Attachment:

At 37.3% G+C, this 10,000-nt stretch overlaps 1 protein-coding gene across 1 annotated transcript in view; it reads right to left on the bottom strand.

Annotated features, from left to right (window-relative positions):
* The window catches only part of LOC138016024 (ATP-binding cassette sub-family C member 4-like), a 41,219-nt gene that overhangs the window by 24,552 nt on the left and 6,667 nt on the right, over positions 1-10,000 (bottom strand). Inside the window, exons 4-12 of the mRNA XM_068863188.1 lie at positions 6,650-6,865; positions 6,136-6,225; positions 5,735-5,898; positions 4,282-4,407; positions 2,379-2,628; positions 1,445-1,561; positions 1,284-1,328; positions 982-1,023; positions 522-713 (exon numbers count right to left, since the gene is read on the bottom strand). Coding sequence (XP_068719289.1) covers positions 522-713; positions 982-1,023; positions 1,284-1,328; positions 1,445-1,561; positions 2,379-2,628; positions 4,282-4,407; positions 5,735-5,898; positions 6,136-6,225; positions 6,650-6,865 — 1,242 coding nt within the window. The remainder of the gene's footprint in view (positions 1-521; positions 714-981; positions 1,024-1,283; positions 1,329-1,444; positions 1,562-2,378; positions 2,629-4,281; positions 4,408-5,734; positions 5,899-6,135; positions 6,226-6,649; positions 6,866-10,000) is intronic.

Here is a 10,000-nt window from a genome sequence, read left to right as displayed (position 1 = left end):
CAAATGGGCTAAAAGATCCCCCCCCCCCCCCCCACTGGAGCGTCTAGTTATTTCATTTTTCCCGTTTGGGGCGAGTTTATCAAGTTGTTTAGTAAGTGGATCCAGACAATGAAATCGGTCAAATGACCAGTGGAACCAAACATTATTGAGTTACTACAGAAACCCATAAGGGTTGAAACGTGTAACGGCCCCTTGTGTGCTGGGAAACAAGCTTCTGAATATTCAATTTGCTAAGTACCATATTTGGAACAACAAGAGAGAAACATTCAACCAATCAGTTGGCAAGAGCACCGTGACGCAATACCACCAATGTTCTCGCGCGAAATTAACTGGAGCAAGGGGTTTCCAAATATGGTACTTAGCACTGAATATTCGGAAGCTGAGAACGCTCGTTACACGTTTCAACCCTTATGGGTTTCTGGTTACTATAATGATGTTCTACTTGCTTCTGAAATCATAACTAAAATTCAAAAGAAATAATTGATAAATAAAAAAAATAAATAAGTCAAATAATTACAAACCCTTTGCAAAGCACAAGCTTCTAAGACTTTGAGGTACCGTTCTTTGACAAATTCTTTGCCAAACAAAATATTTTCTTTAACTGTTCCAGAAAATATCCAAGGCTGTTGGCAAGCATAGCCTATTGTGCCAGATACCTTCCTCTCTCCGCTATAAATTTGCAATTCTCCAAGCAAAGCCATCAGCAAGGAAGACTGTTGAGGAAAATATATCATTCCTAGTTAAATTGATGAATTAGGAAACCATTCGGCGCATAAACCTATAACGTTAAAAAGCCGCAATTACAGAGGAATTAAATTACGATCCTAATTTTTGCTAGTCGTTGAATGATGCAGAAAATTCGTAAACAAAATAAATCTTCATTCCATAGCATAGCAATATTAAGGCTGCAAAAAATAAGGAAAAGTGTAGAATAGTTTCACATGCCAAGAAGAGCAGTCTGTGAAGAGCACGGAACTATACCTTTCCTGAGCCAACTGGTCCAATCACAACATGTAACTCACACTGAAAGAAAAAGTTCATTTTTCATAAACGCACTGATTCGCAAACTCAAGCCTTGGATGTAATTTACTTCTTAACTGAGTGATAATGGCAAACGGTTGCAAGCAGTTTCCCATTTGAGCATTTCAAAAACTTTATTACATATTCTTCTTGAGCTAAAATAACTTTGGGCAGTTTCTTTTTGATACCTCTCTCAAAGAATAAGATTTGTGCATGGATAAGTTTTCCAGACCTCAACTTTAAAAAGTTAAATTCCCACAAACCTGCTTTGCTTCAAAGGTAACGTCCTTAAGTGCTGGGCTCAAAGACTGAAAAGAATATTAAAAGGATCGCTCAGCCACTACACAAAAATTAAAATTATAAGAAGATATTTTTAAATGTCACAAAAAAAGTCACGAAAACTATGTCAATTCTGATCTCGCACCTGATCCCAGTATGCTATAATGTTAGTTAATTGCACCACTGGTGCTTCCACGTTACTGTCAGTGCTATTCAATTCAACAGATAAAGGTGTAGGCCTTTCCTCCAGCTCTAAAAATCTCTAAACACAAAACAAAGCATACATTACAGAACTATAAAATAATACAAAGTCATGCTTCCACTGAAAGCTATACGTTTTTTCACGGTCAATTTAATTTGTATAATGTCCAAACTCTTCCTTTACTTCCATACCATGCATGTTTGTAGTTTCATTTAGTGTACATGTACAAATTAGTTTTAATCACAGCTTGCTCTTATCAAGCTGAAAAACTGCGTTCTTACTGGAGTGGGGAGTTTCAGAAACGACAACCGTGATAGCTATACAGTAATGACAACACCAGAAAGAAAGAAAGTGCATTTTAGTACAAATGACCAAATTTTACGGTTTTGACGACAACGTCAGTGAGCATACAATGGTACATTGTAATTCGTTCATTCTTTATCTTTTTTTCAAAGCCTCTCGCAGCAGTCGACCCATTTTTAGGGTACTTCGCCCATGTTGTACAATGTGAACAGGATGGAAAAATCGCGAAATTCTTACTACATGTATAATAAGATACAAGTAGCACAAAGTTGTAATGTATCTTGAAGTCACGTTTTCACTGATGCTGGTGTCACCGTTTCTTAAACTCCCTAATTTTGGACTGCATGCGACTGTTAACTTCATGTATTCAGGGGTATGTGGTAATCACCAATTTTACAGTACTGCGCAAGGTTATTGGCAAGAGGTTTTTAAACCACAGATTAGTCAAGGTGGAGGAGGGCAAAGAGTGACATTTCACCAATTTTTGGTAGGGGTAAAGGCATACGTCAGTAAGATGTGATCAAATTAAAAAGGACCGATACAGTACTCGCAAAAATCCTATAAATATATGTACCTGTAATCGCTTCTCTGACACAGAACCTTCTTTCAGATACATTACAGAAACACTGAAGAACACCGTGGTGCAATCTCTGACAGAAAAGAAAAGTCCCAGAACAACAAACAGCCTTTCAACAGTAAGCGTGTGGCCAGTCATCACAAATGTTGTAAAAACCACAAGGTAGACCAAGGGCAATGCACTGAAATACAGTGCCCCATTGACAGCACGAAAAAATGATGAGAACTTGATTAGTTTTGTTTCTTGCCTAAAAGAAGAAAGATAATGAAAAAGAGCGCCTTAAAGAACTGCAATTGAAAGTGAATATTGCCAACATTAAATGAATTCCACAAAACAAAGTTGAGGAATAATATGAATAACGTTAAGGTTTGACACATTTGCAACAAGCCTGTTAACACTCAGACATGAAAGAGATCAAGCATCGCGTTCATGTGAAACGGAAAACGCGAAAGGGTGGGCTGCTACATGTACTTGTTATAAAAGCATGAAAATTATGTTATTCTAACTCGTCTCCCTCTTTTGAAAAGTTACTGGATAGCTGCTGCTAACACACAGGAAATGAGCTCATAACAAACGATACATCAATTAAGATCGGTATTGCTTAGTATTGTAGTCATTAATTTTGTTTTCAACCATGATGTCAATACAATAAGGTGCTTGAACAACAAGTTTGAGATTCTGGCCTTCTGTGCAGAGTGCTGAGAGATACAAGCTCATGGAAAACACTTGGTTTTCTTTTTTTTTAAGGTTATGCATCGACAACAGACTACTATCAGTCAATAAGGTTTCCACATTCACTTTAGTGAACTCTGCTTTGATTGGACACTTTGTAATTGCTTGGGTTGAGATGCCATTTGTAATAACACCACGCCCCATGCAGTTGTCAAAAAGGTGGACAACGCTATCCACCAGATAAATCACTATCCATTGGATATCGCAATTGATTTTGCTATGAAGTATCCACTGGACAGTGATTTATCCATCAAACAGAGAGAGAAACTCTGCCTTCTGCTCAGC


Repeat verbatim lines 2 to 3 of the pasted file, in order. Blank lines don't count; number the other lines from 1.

Annotated features, from left to right (window-relative positions):
* The window catches only part of LOC138016024 (ATP-binding cassette sub-family C member 4-like), a 41,219-nt gene that overhangs the window by 24,552 nt on the left and 6,667 nt on the right, over positions 1-10,000 (bottom strand). Inside the window, exons 4-12 of the mRNA XM_068863188.1 lie at positions 6,650-6,865; positions 6,136-6,225; positions 5,735-5,898; positions 4,282-4,407; positions 2,379-2,628; positions 1,445-1,561; positions 1,284-1,328; positions 982-1,023; positions 522-713 (exon numbers count right to left, since the gene is read on the bottom strand). Coding sequence (XP_068719289.1) covers positions 522-713; positions 982-1,023; positions 1,284-1,328; positions 1,445-1,561; positions 2,379-2,628; positions 4,282-4,407; positions 5,735-5,898; positions 6,136-6,225; positions 6,650-6,865 — 1,242 coding nt within the window. The remainder of the gene's footprint in view (positions 1-521; positions 714-981; positions 1,024-1,283; positions 1,329-1,444; positions 1,562-2,378; positions 2,629-4,281; positions 4,408-5,734; positions 5,899-6,135; positions 6,226-6,649; positions 6,866-10,000) is intronic.